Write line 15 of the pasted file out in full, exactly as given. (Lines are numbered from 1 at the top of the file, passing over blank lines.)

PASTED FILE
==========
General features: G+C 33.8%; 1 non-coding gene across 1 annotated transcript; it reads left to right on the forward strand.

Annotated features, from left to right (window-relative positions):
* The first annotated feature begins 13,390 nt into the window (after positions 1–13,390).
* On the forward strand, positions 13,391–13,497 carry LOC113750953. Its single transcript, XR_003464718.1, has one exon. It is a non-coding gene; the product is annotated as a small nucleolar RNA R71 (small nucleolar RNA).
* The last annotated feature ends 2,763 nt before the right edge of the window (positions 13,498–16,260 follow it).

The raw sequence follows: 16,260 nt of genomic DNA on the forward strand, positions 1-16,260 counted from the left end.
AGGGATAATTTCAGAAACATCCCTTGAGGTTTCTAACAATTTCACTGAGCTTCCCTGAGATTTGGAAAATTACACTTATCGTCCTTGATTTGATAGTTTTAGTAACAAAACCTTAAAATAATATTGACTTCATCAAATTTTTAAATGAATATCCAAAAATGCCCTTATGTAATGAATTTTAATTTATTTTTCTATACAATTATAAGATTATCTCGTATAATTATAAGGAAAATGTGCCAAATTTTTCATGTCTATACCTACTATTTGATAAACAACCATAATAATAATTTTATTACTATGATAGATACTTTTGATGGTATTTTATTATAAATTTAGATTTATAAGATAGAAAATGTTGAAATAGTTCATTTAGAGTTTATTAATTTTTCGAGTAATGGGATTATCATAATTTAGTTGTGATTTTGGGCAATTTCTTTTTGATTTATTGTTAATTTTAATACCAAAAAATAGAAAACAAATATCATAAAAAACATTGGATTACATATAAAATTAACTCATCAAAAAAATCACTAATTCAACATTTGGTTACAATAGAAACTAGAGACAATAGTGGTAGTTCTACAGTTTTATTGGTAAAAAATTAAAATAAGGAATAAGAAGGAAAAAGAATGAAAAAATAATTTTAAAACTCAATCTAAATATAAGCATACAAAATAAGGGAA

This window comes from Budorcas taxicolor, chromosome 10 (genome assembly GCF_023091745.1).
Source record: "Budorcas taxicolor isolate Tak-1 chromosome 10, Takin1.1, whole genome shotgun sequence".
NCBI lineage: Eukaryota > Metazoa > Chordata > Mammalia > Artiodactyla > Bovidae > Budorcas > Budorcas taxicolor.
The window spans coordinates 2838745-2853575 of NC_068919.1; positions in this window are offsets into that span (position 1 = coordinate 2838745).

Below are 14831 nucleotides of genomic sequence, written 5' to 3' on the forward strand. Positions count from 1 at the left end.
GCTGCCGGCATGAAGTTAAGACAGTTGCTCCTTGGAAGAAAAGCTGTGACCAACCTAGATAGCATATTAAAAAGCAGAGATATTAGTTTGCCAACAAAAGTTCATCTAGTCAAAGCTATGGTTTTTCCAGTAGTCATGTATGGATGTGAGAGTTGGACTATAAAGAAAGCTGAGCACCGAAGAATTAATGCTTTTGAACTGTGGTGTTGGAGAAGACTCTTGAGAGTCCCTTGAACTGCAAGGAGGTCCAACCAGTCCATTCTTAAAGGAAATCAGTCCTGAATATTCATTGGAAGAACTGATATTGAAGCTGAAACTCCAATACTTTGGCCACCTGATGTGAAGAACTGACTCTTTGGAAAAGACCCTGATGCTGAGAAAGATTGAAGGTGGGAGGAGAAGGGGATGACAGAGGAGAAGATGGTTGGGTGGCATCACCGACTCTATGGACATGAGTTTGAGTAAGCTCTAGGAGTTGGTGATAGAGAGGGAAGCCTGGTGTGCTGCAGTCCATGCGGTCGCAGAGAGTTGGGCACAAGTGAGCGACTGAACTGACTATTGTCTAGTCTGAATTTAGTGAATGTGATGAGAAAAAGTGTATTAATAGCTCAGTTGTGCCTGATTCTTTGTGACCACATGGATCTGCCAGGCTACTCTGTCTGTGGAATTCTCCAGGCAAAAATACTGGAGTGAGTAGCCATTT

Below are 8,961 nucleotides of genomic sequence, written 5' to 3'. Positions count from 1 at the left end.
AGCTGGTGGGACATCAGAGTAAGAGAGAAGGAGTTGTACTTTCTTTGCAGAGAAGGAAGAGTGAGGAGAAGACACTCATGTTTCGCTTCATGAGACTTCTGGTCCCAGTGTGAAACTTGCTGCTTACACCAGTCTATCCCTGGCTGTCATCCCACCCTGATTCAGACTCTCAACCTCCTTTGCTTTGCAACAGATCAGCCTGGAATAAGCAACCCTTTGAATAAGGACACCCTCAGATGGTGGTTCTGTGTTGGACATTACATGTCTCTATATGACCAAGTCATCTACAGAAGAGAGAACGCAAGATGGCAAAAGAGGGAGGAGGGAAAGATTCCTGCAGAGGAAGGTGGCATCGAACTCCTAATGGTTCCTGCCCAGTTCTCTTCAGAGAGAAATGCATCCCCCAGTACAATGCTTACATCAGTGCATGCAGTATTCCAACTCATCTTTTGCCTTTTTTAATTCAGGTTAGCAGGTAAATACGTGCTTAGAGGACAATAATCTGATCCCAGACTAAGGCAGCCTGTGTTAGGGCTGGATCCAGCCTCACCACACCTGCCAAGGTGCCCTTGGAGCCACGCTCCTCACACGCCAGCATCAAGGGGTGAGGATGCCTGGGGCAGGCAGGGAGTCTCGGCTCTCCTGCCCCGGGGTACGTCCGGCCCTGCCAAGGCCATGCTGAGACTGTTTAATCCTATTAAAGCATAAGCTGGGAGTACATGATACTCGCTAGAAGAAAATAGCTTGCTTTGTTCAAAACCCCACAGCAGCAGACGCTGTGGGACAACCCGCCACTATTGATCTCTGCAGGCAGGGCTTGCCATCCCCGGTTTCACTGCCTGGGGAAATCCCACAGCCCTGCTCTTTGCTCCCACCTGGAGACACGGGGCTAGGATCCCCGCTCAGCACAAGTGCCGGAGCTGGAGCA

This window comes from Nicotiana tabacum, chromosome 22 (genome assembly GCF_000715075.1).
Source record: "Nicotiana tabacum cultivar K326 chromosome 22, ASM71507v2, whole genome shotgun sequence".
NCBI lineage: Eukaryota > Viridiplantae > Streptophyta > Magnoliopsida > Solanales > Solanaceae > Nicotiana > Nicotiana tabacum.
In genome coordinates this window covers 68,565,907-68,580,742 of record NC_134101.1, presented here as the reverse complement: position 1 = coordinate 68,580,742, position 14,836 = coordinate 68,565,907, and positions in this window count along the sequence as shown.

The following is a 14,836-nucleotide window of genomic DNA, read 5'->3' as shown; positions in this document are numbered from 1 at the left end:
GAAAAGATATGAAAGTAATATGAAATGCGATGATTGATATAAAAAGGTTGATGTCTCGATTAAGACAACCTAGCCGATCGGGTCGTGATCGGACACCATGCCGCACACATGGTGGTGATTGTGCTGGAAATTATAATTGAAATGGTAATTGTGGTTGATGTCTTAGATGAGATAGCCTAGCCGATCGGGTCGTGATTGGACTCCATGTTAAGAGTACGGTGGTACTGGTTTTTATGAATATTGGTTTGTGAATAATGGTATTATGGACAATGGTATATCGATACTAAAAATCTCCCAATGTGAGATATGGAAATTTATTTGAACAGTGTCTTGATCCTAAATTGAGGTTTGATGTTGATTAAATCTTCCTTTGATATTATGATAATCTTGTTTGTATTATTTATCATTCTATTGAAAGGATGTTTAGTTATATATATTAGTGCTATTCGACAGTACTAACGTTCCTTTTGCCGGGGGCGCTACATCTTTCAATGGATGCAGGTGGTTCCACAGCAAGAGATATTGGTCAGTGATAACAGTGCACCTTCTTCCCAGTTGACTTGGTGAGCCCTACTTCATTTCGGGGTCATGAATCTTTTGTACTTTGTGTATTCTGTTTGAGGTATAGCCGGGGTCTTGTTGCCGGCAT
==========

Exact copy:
AGCTGGTGGGACATCAGAGTAAGAGAGAAGGAGTTGTACTTTCTTTGCAGAGAAGGAAGAGTGAGGAGAAGACACTCATGTTTCGCTTCATGAGACTTCTGGTCCCAGTGTGAAACTTGCTGCTTACACCAGTCTATCCCTGGCTGTCATCCCACCCTGATTCAGACTCTCAACCTCCTTTGCTTTGCAACAGATCAGCCTGGAATAAGCAACCCTTTGAATAAGGACACCCTCAGATGGTGGTTCTGTGTTGGACATTACATGTCTCTATATGACCAAGTCATCTACAGAAGAGAGAACGCAAGATGGCAAAAGAGGGAGGAGGGAAAGATTCCTGCAGAGGAAGGTGGCATCGAACTCCTAATGGTTCCTGCCCAGTTCTCTTCAGAGAGAAATGCATCCCCCAGTACAATGCTTACATCAGTGCATGCAGTATTCCAACTCATCTTTTGCCTTTTTTAATTCAGGTTAGCAGGTAAATACGTGCTTAGAGGACAATAATCTGATCCCAGACTAAGGCAGCCTGTGTTAGGGCTGGATCCAGCCTCACCACACCTGCCAAGGTGCCCTTGGAGCCACGCTCCTCACACGCCAGCATCAAGGGGTGAGGATGCCTGGGGCAGGCAGGGAGTCTCGGCTCTCCTGCCCCGGGGTACGTCCGGCCCTGCCAAGGCCATGCTGAGACTGTTTAATCCTATTAAAGCATAAGCTGGGAGTACATGATACTCGCTAGAAGAAAATAGCTTGCTTTGTTCAAAACCCCACAGCAGCAGACGCTGTGGGACAACCCGCCACTATTGATCTCTGCAGGCAGGGCTTGCCATCCCCGGTTTCACTGCCTGGGGAAATCCCACAGCCCTGCTCTTTGCTCCCACCTGGAGACACGGGGCTAGGATCCCCGCTCAGCACAAGTGCCGGAGCTGGAGCA